Member of WHO's Wuhan Investigative Team Faults US Intel on COVID

Ross Houston
February 13, 2021

W.H.O. investigators also said Chinese officials waited far too long - over a year, to be exact - before conducting antibody tests on a group of about 90 hospital patients in central China who reported symptoms similar to the Chinese coronavirus before the outbreak officially began in Wuhan.

"If cases remain mostly mild and moderate and don't require critical care then we can save many lives".

The Associated Press reported that while Tedros was publicly praising China, WHO experts were privately complaining they weren't getting vital information from China.

In most cases, she said, it would be usual for outsiders to get access to "aggregated data".

In addition to sampling more wild animal reservoirs - especially bats - in and outside China, Ben Embarek suggested re-testing samples using "new approaches" to blood tests and looking for more early cases that went undetected in Wuhan in December 2019.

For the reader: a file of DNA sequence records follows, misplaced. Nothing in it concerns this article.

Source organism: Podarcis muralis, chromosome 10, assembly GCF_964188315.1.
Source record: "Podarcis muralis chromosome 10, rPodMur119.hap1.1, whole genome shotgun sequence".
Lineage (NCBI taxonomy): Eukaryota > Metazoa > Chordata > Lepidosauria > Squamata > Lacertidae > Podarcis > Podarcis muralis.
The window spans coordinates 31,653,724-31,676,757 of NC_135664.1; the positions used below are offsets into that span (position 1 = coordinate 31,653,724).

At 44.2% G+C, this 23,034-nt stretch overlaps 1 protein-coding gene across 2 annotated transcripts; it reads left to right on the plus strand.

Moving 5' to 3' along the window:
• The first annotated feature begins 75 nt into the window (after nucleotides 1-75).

Chinese officials have suggested the virus originated in a wet market in Wuhan where wild animal meat is sold, but have also blamed the US military and said it originated in another country.

However, Dutch virologist and World Health Organization team member Marion Koopmans said that species more susceptible to the virus - including bamboo rats, badgers and rabbits - were sold at Wuhan's Huanan market, the site of an early virus cluster, and could be an entry point for trace-back investigations.

The team called for further investigation into the possibility of "cold chain" transmission, referring to the transport and trade of frozen food.

He was speaking on Friday at a news conference alongside Peter Ben Embarek, who headed the team.

First, they said they still don't know the origin of the pandemic, not surprising since that would have been hard to determine if they'd been allowed into China to do research back in January 2020 at the start of the outbreak, as opposed to more than a year later.

The criticism from Daszak came in response to comments Tuesday from the U.S. Department of State, which expressed skepticism about the investigation's findings.

Meanwhile, the U.S. has expressed a desire to scrutinize data used by the World Health Organization team, which concluded that the virus causing COVID-19 did not originate in a laboratory in Wuhan.

Tedros also cautioned, as he had in prior briefings, that the mission would not find all the answers, but he said it has added important information that takes us closer to understanding the origins of the virus.

Eager to deflect global criticism over its initial handling of the outbreak, China has also amplified studies suggesting some COVID-19 cases emerged in Italy and other countries in late 2019.

Other reports by iNewsToday